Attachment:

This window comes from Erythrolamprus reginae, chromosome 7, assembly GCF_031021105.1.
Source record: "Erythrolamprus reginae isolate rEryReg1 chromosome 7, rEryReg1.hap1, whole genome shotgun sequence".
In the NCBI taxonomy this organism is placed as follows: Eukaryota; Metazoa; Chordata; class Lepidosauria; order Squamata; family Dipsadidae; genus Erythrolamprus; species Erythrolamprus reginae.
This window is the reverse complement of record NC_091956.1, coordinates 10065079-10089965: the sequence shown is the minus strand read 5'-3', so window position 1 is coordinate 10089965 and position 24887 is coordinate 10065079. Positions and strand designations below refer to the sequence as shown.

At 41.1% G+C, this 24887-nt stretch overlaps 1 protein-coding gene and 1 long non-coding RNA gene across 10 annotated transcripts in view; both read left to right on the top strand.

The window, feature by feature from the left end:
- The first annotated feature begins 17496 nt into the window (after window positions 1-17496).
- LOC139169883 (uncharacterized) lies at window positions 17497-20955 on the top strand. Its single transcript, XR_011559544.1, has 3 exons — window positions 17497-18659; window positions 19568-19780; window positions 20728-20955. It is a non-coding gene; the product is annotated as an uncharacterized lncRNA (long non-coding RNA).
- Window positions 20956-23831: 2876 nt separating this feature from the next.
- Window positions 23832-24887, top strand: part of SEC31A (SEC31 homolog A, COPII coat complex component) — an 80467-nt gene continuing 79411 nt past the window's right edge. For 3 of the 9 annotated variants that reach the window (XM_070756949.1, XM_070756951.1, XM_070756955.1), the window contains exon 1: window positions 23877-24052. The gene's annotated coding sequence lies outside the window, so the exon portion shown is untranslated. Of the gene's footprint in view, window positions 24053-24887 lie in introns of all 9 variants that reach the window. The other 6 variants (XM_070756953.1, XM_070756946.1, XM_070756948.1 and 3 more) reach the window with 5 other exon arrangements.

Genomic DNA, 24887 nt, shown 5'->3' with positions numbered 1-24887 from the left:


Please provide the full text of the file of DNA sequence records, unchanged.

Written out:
This window comes from Erythrolamprus reginae, chromosome 7, assembly GCF_031021105.1.
Source record: "Erythrolamprus reginae isolate rEryReg1 chromosome 7, rEryReg1.hap1, whole genome shotgun sequence".
In the NCBI taxonomy this organism is placed as follows: Eukaryota; Metazoa; Chordata; class Lepidosauria; order Squamata; family Dipsadidae; genus Erythrolamprus; species Erythrolamprus reginae.
This window is the reverse complement of record NC_091956.1, coordinates 10065079-10089965: the sequence shown is the minus strand read 5'-3', so window position 1 is coordinate 10089965 and position 24887 is coordinate 10065079. Positions and strand designations below refer to the sequence as shown.

At 41.1% G+C, this 24887-nt stretch overlaps 1 protein-coding gene and 1 long non-coding RNA gene across 10 annotated transcripts in view; both read left to right on the top strand.

The window, feature by feature from the left end:
- The first annotated feature begins 17496 nt into the window (after window positions 1-17496).
- LOC139169883 (uncharacterized) lies at window positions 17497-20955 on the top strand. Its single transcript, XR_011559544.1, has 3 exons — window positions 17497-18659; window positions 19568-19780; window positions 20728-20955. It is a non-coding gene; the product is annotated as an uncharacterized lncRNA (long non-coding RNA).
- Window positions 20956-23831: 2876 nt separating this feature from the next.
- Window positions 23832-24887, top strand: part of SEC31A (SEC31 homolog A, COPII coat complex component) — an 80467-nt gene continuing 79411 nt past the window's right edge. For 3 of the 9 annotated variants that reach the window (XM_070756949.1, XM_070756951.1, XM_070756955.1), the window contains exon 1: window positions 23877-24052. The gene's annotated coding sequence lies outside the window, so the exon portion shown is untranslated. Of the gene's footprint in view, window positions 24053-24887 lie in introns of all 9 variants that reach the window. The other 6 variants (XM_070756953.1, XM_070756946.1, XM_070756948.1 and 3 more) reach the window with 5 other exon arrangements.

Genomic DNA, 24887 nt, shown 5'->3' with positions numbered 1-24887 from the left: